What’s the ideal strategy for load testing? Some believe that a fast and efficient load testing is your best option. Others say a realistic test is a better use of your time.
Most testers lean toward the realistic test, but realism can be incredibly-consuming.
It not only delays testing but usually leads to unnecessary risks.
In Extreme Programming Explained, authors Kent Beck and Cynthia Andres advise that catching the issues early on and fixing them before they become worse is ideal for a development lifecycle.
A third option is to go with “good enough” testing. In many cases, this approach leads to better results.
If you spend 20% of your time on configuring the test and still learn 80% of what you needed to know, then you can find problems when they are easy and inexpensive to fix.
The 80/20 Rule For Load Testing
The 80/20 rule is all about the idea that 20% of your efforts lead to 80% of your results.
Creating a load test is a great example of the 80/20 rule. A load test configuration is hard.
There are a lot of parameters you have to tweak in order to obtain the type of user behavior and simulation you need.
A lot of people get into load testing with the idea to simulate the perfect reality through their load test and know exactly how many users their production system can take.
The problem is, simulating reality is really hard and requires a lot of time and energy to make the test happen and the majority of those times those efforts won’t hit their intended target. And therefore making an unrealistic simulation.
This leads to an incredibly pricey undertaking and time-wasting load test that might not give you results you seek.
Any companies, organizations etc. who spend a lot of time and resources on load testings are going to avoid doing one unless they absolutely have to.
That usually means they don’t do a load test until right about the launch and the time to fix anything is gone. Not to mention the cost of fixing the problems will be very expensive.
Here’s where the 80/20 rule can make all the difference.
If you don’t aim to simulate reality perfectly, the configuration will be simplified. 20% of all your efforts will be in play instead of 80%.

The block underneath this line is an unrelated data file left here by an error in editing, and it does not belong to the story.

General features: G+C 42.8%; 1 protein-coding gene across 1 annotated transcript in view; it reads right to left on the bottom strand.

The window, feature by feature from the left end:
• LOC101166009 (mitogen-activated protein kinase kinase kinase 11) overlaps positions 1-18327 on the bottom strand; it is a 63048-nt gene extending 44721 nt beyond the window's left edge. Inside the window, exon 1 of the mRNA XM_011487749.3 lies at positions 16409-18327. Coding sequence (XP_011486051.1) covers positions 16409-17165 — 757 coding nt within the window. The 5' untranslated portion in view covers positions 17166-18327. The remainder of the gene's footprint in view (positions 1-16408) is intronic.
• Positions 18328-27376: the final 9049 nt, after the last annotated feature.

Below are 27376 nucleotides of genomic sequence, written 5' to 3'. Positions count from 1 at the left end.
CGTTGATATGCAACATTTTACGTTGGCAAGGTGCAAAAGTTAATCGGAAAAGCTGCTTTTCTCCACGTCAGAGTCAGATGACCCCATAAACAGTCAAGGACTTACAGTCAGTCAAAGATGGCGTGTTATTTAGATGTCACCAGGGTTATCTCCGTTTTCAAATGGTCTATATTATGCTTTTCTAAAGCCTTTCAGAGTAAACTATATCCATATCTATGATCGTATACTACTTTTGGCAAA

Your results might not be the exact number your production can handle, but it will tell you if your performance is lacking and identify your performance bottlenecks.
And because this kind of test is easier to configure and run, you could run even more tests throughout the stages of development and discover a lot more than you would have from a solo test.
Running more tests early in the process also enables you to identify problems and performance issues earlier, which mean less money spent and a shorter development phrase.
These sound like a lot of good ideas, but something you can’t overlook is how to put them into practice?
How exactly do you cut away the complicated elements of your load testing variables in every situation? A good idea is to is use a simpler model of user behavior while designing your load test.
The simulated user might be a bit more static than a real user, a couple of set sequence of pages and no randomization.
Or, perhaps, you could have simulated users try a randomly selected page on your website and ignore that some pages are visited more often than others.
If you’ve ever tested an API-driven application such as a mobile app, you could find it more helpful to not to focus too much attention to user flows and focus instead on API endpoints, individually or as a mix.
If you can find out how many cells per second API endpoint X will have 1,000 users, you could run a test that creates that exact number of requests per second and see how the backhand deals with it.
This will reveal where the bottlenecks are in your system and do the same for each individual endpoint. (Exercising many endpoints in the same test is something you could do as well.)
Usually, you won’t receive much more information from proper simulating user flows and complicating the load test configuration. The most simple test you can run is hammering a single API endpoint one at a time.
It’s a cinch to configure and if you can run that test again and again for every endpoint during the application’s early development phase, you’ll be in good shape for the performance release date.
Complicated tests have their place too. But if you’re running simple stress tests more often, then starting there is probably the best bet before you go for the more expensive tests that simulate reality.
Here is a quick list of the benefits of simple tests.
- Simple tests need less time and energy
- Running more tests is possible due to the simplicity
- More tests enable further opportunities to improve your test setup
- Frequent and smaller tests enable you to run tests earlier in development, catching issues sooner and decreasing the risk of costly problems and prolonged delivery dates
- You’ll also learn what types of traffic don’t put unwanted stress on your backend and what does
- You’ll discover how your back end responds and get a solid idea what you should be looking for, what logging functionality to rely on and how to maximize your testing.
This results in you being more prepared for bigger and more expensive test. The larger test will feel small after the smaller one.
Good Is Better Than Perfect
Real has value, but don’t lose sight of the downsides.
Aiming just for a perfect simulation could result in you missing the core issues. Start small and then eventually go for the bigger scale testing.
This doesn’t mean problems won’t come up in later development even if you do smaller tests. That said, smaller testing can help avoid last-minute issues.
If you can get 80% of the results you need with 20% of the effort, you’ll have more time to deal with other projects.
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